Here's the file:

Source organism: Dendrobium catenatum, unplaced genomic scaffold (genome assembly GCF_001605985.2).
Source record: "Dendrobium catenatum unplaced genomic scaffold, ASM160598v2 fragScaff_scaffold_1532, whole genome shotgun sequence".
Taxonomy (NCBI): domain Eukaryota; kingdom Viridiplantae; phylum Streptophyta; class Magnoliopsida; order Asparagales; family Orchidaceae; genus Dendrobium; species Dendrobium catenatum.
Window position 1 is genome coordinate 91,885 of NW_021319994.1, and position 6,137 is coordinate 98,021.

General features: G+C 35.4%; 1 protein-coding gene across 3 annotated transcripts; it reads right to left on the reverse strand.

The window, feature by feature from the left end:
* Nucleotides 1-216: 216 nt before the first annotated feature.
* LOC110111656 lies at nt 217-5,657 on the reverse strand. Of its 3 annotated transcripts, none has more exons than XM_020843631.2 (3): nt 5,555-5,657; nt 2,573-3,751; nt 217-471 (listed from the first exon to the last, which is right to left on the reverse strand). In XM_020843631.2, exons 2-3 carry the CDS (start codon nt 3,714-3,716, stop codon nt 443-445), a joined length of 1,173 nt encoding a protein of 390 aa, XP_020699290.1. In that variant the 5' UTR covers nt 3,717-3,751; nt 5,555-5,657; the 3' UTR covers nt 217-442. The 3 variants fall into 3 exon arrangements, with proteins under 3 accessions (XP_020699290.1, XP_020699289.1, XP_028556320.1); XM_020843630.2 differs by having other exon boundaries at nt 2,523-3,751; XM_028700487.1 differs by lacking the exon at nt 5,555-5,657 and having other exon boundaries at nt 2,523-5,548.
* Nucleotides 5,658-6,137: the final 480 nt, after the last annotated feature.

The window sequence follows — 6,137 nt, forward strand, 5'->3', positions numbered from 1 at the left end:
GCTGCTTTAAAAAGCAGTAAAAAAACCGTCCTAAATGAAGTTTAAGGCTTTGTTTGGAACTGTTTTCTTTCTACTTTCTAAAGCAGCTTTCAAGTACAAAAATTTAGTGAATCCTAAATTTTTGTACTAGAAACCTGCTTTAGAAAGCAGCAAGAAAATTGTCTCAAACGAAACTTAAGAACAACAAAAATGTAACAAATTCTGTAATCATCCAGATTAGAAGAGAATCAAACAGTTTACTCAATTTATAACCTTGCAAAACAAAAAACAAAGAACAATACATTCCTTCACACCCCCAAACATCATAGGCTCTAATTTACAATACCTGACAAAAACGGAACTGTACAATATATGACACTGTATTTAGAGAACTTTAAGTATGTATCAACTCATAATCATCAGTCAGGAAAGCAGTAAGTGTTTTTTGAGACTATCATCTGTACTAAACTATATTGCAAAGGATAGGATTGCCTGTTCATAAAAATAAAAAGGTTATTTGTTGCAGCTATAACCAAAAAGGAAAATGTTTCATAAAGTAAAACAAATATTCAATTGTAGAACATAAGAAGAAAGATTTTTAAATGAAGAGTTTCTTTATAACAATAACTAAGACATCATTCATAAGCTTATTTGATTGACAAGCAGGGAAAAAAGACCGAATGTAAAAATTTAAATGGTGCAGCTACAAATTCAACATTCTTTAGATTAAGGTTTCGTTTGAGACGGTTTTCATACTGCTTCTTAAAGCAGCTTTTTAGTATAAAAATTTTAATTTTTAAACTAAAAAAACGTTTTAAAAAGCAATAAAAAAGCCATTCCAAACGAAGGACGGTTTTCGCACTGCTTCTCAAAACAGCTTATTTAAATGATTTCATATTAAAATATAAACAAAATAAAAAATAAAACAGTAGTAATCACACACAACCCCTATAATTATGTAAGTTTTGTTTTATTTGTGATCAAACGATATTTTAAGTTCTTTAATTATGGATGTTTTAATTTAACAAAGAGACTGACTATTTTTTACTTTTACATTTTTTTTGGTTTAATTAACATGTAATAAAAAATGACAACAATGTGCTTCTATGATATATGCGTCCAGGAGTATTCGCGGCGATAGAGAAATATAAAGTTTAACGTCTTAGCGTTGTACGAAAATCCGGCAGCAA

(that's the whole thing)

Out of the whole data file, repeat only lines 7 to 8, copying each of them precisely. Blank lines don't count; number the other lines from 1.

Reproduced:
* Nucleotides 1-216: 216 nt before the first annotated feature.
* LOC110111656 lies at nt 217-5,657 on the reverse strand. Of its 3 annotated transcripts, none has more exons than XM_020843631.2 (3): nt 5,555-5,657; nt 2,573-3,751; nt 217-471 (listed from the first exon to the last, which is right to left on the reverse strand). In XM_020843631.2, exons 2-3 carry the CDS (start codon nt 3,714-3,716, stop codon nt 443-445), a joined length of 1,173 nt encoding a protein of 390 aa, XP_020699290.1. In that variant the 5' UTR covers nt 3,717-3,751; nt 5,555-5,657; the 3' UTR covers nt 217-442. The 3 variants fall into 3 exon arrangements, with proteins under 3 accessions (XP_020699290.1, XP_020699289.1, XP_028556320.1); XM_020843630.2 differs by having other exon boundaries at nt 2,523-3,751; XM_028700487.1 differs by lacking the exon at nt 5,555-5,657 and having other exon boundaries at nt 2,523-5,548.